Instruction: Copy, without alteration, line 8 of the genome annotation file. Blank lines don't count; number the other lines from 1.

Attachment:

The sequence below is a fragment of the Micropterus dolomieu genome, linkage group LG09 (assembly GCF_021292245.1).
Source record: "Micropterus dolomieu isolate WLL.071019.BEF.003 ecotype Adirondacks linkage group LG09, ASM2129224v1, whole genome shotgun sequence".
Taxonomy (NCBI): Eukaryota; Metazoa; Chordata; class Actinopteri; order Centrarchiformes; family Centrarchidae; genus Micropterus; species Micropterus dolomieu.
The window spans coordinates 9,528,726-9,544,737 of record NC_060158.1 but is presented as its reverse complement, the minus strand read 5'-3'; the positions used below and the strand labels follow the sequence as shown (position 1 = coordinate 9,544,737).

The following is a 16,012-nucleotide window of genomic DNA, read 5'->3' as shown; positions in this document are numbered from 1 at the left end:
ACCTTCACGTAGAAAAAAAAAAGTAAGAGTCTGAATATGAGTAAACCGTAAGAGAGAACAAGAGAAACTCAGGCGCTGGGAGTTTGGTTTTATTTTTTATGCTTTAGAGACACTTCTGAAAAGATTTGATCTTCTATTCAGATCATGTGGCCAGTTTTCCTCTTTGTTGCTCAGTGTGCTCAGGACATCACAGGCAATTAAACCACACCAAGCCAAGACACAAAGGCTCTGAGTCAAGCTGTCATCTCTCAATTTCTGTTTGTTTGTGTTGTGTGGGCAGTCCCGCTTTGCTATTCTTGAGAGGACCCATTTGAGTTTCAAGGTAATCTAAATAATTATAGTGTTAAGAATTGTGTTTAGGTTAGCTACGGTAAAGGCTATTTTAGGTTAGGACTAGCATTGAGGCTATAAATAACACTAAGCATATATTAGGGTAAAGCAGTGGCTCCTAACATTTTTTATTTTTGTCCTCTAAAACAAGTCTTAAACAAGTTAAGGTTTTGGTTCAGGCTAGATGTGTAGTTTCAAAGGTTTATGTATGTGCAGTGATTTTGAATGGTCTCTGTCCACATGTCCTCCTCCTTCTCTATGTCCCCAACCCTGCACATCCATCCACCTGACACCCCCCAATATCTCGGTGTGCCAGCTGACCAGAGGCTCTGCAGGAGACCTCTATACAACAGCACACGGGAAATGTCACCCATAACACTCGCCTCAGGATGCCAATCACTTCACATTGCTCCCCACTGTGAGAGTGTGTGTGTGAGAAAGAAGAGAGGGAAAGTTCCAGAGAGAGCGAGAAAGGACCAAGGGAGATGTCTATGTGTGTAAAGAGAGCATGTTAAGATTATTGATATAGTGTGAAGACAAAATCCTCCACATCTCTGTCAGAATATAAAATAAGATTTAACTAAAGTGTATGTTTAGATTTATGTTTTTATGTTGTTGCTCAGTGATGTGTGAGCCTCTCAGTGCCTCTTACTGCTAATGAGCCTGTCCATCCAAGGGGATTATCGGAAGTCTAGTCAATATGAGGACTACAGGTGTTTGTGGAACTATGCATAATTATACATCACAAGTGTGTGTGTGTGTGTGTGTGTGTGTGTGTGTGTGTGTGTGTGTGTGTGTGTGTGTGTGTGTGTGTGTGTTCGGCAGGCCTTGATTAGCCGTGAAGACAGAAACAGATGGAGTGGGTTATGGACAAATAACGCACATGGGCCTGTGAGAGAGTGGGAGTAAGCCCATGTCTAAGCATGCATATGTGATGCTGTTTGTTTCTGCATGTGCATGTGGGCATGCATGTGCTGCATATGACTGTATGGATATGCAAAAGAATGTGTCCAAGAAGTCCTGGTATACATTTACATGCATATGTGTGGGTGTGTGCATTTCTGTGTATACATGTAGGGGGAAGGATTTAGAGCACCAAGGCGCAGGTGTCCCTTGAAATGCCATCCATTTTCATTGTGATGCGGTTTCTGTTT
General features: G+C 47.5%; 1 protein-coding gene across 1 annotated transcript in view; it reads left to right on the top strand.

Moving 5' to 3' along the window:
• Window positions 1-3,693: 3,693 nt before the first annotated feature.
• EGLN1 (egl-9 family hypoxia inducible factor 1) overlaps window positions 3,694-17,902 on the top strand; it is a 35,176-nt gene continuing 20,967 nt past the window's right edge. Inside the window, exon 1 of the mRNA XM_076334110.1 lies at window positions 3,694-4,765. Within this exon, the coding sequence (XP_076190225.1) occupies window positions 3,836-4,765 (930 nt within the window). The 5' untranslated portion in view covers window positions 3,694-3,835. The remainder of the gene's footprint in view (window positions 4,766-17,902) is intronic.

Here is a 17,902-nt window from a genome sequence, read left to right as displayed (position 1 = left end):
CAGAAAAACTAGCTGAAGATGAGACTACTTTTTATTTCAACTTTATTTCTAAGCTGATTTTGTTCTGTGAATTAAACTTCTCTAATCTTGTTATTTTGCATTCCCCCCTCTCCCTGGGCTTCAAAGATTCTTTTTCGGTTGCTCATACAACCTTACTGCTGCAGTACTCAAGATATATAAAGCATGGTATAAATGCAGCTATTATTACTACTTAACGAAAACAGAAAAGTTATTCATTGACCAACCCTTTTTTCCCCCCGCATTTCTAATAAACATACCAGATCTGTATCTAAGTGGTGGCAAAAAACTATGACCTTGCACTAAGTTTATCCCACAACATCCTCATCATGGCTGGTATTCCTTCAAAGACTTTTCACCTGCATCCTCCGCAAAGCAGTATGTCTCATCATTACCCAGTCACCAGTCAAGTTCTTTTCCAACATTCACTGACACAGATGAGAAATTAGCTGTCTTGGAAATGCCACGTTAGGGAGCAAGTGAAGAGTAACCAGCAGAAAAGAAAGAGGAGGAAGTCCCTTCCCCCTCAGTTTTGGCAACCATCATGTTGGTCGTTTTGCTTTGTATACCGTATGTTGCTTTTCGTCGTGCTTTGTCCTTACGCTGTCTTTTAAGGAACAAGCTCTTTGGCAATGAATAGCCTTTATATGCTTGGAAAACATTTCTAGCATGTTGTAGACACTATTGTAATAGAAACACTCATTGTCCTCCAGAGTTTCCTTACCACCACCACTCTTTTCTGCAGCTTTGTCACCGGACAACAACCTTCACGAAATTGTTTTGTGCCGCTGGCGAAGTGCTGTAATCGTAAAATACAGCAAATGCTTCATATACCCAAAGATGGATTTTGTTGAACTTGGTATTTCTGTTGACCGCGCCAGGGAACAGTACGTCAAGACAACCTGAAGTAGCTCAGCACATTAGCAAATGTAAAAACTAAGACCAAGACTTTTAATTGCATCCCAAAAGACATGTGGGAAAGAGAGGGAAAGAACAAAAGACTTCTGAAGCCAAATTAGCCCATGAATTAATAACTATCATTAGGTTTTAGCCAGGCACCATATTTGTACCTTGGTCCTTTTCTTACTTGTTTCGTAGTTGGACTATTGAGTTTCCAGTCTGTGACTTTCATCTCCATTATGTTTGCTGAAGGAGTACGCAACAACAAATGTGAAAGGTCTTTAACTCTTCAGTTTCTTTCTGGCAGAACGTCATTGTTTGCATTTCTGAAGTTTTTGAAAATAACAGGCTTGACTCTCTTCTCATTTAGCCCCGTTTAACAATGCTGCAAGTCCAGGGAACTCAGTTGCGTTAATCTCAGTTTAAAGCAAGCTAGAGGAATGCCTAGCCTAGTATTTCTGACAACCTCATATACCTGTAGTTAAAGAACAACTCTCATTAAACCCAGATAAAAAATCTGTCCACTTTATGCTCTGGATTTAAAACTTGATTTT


Moving 5' to 3' along the window: